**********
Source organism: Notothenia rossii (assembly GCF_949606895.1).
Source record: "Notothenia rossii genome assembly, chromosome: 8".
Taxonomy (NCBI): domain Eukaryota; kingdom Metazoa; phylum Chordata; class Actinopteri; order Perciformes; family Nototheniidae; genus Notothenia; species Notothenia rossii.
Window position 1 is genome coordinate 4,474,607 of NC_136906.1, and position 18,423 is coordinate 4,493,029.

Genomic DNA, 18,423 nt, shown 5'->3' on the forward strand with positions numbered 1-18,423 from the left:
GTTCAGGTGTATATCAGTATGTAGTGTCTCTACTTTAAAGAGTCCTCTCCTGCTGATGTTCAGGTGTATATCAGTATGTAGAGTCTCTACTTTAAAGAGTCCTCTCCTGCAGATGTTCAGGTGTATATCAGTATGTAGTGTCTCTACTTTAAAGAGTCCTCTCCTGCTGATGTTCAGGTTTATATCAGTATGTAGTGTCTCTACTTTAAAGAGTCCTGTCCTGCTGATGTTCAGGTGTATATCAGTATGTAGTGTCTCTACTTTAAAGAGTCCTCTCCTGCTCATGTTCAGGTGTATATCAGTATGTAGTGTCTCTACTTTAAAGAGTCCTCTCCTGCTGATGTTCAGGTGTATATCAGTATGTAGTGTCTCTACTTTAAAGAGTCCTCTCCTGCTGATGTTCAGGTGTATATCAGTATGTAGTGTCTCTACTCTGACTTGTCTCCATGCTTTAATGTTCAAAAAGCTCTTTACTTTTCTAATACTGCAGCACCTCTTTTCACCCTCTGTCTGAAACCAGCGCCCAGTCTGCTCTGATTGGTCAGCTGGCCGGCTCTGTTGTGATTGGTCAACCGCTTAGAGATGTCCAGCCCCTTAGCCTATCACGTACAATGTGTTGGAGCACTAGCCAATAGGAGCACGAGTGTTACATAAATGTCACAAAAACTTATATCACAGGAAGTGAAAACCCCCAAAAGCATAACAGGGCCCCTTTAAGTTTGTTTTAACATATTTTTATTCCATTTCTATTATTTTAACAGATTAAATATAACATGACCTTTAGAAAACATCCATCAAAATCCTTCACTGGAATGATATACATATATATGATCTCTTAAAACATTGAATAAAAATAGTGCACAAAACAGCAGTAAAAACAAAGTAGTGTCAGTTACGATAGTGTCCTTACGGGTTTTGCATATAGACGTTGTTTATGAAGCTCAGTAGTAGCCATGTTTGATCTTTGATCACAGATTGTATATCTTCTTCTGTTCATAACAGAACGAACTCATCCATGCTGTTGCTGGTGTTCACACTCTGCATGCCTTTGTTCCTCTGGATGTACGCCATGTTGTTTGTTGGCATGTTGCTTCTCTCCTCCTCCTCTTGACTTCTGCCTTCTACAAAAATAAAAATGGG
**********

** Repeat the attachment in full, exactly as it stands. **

Source organism: Notothenia rossii (assembly GCF_949606895.1).
Source record: "Notothenia rossii genome assembly, chromosome: 8".
Taxonomy (NCBI): domain Eukaryota; kingdom Metazoa; phylum Chordata; class Actinopteri; order Perciformes; family Nototheniidae; genus Notothenia; species Notothenia rossii.
Window position 1 is genome coordinate 4,474,607 of NC_136906.1, and position 18,423 is coordinate 4,493,029.

Genomic DNA, 18,423 nt, shown 5'->3' on the forward strand with positions numbered 1-18,423 from the left:
GTTCAGGTGTATATCAGTATGTAGTGTCTCTACTTTAAAGAGTCCTCTCCTGCTGATGTTCAGGTGTATATCAGTATGTAGAGTCTCTACTTTAAAGAGTCCTCTCCTGCAGATGTTCAGGTGTATATCAGTATGTAGTGTCTCTACTTTAAAGAGTCCTCTCCTGCTGATGTTCAGGTTTATATCAGTATGTAGTGTCTCTACTTTAAAGAGTCCTGTCCTGCTGATGTTCAGGTGTATATCAGTATGTAGTGTCTCTACTTTAAAGAGTCCTCTCCTGCTCATGTTCAGGTGTATATCAGTATGTAGTGTCTCTACTTTAAAGAGTCCTCTCCTGCTGATGTTCAGGTGTATATCAGTATGTAGTGTCTCTACTTTAAAGAGTCCTCTCCTGCTGATGTTCAGGTGTATATCAGTATGTAGTGTCTCTACTCTGACTTGTCTCCATGCTTTAATGTTCAAAAAGCTCTTTACTTTTCTAATACTGCAGCACCTCTTTTCACCCTCTGTCTGAAACCAGCGCCCAGTCTGCTCTGATTGGTCAGCTGGCCGGCTCTGTTGTGATTGGTCAACCGCTTAGAGATGTCCAGCCCCTTAGCCTATCACGTACAATGTGTTGGAGCACTAGCCAATAGGAGCACGAGTGTTACATAAATGTCACAAAAACTTATATCACAGGAAGTGAAAACCCCCAAAAGCATAACAGGGCCCCTTTAAGTTTGTTTTAACATATTTTTATTCCATTTCTATTATTTTAACAGATTAAATATAACATGACCTTTAGAAAACATCCATCAAAATCCTTCACTGGAATGATATACATATATATGATCTCTTAAAACATTGAATAAAAATAGTGCACAAAACAGCAGTAAAAACAAAGTAGTGTCAGTTACGATAGTGTCCTTACGGGTTTTGCATATAGACGTTGTTTATGAAGCTCAGTAGTAGCCATGTTTGATCTTTGATCACAGATTGTATATCTTCTTCTGTTCATAACAGAACGAACTCATCCATGCTGTTGCTGGTGTTCACACTCTGCATGCCTTTGTTCCTCTGGATGTACGCCATGTTGTTTGTTGGCATGTTGCTTCTCTCCTCCTCCTCTTGACTTCTGCCTTCTACAAAAATAAAAATGGG